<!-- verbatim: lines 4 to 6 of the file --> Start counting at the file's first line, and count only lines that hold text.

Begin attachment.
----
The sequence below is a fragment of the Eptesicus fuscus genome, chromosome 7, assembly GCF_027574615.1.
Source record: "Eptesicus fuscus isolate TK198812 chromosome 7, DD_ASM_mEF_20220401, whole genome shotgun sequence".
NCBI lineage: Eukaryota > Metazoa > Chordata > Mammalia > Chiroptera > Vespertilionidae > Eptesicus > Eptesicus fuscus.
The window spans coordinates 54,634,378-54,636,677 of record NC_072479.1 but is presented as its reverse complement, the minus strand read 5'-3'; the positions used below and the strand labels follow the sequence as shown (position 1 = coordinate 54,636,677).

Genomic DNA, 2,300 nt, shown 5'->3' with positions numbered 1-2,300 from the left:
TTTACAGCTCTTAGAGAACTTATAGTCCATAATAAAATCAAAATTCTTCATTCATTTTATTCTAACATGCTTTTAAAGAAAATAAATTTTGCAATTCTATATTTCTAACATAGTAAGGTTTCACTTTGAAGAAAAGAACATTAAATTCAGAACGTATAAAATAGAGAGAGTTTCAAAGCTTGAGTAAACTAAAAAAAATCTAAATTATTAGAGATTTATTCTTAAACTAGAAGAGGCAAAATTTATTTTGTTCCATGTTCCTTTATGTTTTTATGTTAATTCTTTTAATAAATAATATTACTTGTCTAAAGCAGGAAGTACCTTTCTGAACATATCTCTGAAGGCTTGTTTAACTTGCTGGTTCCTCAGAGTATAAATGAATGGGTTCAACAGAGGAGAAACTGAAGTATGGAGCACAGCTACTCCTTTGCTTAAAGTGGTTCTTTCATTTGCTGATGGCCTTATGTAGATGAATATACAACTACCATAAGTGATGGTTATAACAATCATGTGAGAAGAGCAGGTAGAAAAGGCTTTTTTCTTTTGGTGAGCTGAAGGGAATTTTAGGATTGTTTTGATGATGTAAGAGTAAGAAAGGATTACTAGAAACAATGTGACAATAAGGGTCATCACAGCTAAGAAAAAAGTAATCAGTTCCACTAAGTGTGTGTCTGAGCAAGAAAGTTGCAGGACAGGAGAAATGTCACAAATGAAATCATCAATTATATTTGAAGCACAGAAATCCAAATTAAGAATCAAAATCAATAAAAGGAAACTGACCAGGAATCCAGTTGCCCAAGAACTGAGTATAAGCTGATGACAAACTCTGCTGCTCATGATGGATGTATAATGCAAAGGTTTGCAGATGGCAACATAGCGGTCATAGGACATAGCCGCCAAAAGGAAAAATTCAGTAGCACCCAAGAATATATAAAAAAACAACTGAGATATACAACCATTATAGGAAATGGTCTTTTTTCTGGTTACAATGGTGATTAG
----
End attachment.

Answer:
The window spans coordinates 54,634,378-54,636,677 of record NC_072479.1 but is presented as its reverse complement, the minus strand read 5'-3'; the positions used below and the strand labels follow the sequence as shown (position 1 = coordinate 54,636,677).

Genomic DNA, 2,300 nt, shown 5'->3' with positions numbered 1-2,300 from the left:
TTTACAGCTCTTAGAGAACTTATAGTCCATAATAAAATCAAAATTCTTCATTCATTTTATTCTAACATGCTTTTAAAGAAAATAAATTTTGCAATTCTATATTTCTAACATAGTAAGGTTTCACTTTGAAGAAAAGAACATTAAATTCAGAACGTATAAAATAGAGAGAGTTTCAAAGCTTGAGTAAACTAAAAAAAATCTAAATTATTAGAGATTTATTCTTAAACTAGAAGAGGCAAAATTTATTTTGTTCCATGTTCCTTTATGTTTTTATGTTAATTCTTTTAATAAATAATATTACTTGTCTAAAGCAGGAAGTACCTTTCTGAACATATCTCTGAAGGCTTGTTTAACTTGCTGGTTCCTCAGAGTATAAATGAATGGGTTCAACAGAGGAGAAACTGAAGTATGGAGCACAGCTACTCCTTTGCTTAAAGTGGTTCTTTCATTTGCTGATGGCCTTATGTAGATGAATATACAACTACCATAAGTGATGGTTATAACAATCATGTGAGAAGAGCAGGTAGAAAAGGCTTTTTTCTTTTGGTGAGCTGAAGGGAATTTTAGGATTGTTTTGATGATGTAAGAGTAAGAAAGGATTACTAGAAACAATGTGACAATAAGGGTCATCACAGCTAAGAAAAAAGTAATCAGTTCCACTAAGTGTGTGTCTGAGCAAGAAAGTTGCAGGACAGGAGAAATGTCACAAATGAAATCATCAATTATATTTGAAGCACAGAAATCCAAATTAAGAATCAAAATCAATAAAAGGAAACTGACCAGGAATCCAGTTGCCCAAGAACTGAGTATAAGCTGATGACAAACTCTGCTGCTCATGATGGATGTATAATGCAAAGGTTTGCAGATGGCAACATAGCGGTCATAGGACATAGCCGCCAAAAGGAAAAATTCAGTAGCACCCAAGAATATATAAAAAAACAACTGAGATATACAACCATTATAGGAAATGGTCTTTTTTCTGGTTACAATGGTGATTAG